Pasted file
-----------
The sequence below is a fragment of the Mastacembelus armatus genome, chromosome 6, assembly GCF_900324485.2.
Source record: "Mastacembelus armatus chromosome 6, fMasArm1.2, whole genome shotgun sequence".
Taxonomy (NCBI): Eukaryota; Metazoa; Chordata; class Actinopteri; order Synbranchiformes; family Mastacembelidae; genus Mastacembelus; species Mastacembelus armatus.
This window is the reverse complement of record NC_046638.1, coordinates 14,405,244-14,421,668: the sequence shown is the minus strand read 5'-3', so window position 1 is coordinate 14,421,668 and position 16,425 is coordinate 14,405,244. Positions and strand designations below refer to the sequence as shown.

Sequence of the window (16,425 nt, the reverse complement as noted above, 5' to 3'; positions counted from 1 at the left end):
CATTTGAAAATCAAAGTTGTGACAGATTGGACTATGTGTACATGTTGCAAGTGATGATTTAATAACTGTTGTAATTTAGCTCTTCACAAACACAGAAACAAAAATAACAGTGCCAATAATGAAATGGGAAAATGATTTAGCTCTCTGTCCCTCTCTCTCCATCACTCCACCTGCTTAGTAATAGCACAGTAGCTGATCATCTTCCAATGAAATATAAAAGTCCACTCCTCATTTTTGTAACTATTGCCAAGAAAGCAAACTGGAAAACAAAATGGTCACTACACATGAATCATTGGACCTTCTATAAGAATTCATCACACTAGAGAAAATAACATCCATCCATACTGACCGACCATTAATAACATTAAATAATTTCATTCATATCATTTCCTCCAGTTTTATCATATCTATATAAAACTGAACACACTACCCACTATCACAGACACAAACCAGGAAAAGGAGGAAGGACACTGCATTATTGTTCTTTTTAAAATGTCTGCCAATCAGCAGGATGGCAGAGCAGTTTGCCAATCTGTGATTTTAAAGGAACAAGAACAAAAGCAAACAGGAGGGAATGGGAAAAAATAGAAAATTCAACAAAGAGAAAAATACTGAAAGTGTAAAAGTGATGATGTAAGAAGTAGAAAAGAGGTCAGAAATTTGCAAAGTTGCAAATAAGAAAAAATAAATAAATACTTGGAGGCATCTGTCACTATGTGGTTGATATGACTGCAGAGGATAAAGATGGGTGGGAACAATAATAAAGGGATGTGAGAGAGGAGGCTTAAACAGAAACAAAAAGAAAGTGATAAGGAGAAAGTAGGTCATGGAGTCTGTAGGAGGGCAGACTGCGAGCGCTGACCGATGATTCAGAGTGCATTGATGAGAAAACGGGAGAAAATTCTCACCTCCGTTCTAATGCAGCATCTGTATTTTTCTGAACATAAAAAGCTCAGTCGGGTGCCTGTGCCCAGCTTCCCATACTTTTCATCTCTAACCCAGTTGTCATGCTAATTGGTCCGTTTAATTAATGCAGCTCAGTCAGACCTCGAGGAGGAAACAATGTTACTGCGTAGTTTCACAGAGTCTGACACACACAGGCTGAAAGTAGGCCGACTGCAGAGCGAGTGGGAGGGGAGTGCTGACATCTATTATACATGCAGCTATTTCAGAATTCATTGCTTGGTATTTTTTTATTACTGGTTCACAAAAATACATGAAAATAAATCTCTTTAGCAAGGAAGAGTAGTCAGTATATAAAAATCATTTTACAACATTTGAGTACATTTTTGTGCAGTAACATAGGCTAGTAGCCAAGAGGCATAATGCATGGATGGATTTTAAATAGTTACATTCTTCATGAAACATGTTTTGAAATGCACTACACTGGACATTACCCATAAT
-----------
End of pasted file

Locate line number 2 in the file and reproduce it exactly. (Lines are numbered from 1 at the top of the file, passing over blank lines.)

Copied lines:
Source record: "Mastacembelus armatus chromosome 6, fMasArm1.2, whole genome shotgun sequence".